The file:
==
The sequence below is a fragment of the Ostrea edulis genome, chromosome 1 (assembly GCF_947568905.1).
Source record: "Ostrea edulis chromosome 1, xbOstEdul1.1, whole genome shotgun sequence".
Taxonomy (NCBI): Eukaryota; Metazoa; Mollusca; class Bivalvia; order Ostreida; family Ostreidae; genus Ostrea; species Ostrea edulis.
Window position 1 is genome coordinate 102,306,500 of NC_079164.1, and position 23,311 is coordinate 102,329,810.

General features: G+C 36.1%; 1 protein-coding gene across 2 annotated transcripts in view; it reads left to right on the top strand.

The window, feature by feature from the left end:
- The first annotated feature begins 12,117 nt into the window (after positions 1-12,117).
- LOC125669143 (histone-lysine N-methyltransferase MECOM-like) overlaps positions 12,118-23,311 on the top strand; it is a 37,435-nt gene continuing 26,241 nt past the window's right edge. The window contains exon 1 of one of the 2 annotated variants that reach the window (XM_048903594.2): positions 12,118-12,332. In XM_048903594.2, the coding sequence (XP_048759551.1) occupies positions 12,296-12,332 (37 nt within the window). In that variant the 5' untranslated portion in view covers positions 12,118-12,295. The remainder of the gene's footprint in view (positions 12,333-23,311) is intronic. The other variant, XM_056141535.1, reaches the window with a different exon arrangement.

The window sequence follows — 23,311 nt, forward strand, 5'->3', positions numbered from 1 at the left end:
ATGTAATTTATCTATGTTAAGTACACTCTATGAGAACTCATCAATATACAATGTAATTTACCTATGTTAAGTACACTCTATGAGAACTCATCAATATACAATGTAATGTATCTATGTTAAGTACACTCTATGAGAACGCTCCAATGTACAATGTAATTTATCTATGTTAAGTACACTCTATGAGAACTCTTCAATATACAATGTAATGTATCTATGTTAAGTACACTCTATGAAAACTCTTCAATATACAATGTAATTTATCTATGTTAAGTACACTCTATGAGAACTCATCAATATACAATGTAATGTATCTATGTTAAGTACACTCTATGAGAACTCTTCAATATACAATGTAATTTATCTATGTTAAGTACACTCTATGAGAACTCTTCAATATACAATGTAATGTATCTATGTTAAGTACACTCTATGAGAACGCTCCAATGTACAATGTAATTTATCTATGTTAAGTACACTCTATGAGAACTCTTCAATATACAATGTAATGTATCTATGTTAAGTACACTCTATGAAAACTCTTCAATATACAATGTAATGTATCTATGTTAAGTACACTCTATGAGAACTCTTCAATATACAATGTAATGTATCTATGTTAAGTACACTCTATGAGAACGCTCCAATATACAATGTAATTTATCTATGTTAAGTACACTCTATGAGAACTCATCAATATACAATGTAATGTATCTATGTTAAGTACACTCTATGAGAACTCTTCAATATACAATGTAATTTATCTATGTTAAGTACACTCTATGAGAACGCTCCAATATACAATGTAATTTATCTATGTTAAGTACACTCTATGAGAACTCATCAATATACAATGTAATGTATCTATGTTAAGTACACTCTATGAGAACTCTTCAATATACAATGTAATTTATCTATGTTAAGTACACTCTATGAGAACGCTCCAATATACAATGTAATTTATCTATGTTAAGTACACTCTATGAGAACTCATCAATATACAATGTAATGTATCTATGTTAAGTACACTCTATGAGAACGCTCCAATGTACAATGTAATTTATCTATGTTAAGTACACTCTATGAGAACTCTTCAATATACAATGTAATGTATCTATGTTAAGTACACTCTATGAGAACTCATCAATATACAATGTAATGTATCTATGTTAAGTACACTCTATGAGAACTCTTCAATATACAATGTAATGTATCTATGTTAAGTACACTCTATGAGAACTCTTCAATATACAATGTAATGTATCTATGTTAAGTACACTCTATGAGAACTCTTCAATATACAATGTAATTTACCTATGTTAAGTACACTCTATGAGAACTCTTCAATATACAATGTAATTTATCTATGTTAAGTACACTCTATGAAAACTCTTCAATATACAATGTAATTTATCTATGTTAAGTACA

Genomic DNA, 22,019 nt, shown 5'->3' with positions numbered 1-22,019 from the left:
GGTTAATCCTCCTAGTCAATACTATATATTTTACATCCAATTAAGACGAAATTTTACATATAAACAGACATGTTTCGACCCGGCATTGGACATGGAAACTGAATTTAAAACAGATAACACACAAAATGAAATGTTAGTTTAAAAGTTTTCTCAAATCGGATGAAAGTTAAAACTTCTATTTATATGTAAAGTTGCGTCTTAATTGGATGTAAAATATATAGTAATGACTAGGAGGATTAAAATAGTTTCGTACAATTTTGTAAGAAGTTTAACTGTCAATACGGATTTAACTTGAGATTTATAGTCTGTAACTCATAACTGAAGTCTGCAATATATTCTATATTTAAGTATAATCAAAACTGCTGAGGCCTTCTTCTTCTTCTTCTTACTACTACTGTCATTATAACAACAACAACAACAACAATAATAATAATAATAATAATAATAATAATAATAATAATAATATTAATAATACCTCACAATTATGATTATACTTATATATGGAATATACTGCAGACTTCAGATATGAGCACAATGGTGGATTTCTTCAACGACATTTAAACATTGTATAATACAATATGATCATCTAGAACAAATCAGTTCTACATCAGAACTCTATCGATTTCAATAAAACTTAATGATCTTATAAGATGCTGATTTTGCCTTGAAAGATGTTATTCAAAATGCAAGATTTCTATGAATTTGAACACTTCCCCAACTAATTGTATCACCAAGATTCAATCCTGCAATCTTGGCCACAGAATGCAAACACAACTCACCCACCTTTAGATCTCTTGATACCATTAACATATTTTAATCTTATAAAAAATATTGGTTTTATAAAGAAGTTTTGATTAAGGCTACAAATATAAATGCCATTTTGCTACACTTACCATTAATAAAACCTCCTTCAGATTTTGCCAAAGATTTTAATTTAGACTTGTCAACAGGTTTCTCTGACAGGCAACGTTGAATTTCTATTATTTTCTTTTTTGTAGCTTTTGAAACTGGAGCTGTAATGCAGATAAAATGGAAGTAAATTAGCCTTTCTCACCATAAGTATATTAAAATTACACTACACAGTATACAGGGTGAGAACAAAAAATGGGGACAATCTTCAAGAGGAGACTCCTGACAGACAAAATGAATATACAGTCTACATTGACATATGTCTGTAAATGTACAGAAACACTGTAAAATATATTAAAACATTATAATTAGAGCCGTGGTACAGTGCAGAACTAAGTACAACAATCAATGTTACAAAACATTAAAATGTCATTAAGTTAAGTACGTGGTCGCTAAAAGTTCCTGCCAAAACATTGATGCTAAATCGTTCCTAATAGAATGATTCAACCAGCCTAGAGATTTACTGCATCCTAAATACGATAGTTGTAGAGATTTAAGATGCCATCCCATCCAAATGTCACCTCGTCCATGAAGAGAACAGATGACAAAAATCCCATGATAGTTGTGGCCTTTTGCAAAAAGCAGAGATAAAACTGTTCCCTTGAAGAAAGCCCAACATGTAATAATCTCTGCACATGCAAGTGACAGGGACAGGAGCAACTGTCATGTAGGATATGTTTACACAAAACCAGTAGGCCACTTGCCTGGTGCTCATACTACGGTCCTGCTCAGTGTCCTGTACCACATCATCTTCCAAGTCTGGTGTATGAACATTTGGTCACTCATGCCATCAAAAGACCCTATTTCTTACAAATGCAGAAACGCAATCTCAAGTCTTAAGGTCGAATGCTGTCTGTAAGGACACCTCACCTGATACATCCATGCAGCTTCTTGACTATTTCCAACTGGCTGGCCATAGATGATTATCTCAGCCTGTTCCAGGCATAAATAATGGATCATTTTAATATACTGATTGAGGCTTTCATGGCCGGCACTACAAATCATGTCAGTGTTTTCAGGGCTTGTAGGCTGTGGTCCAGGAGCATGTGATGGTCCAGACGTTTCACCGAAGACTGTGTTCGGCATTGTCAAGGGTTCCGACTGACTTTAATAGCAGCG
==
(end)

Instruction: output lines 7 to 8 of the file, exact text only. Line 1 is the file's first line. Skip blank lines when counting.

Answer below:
- The first annotated feature begins 12,117 nt into the window (after positions 1-12,117).
- LOC125669143 (histone-lysine N-methyltransferase MECOM-like) overlaps positions 12,118-23,311 on the top strand; it is a 37,435-nt gene continuing 26,241 nt past the window's right edge. The window contains exon 1 of one of the 2 annotated variants that reach the window (XM_048903594.2): positions 12,118-12,332. In XM_048903594.2, the coding sequence (XP_048759551.1) occupies positions 12,296-12,332 (37 nt within the window). In that variant the 5' untranslated portion in view covers positions 12,118-12,295. The remainder of the gene's footprint in view (positions 12,333-23,311) is intronic. The other variant, XM_056141535.1, reaches the window with a different exon arrangement.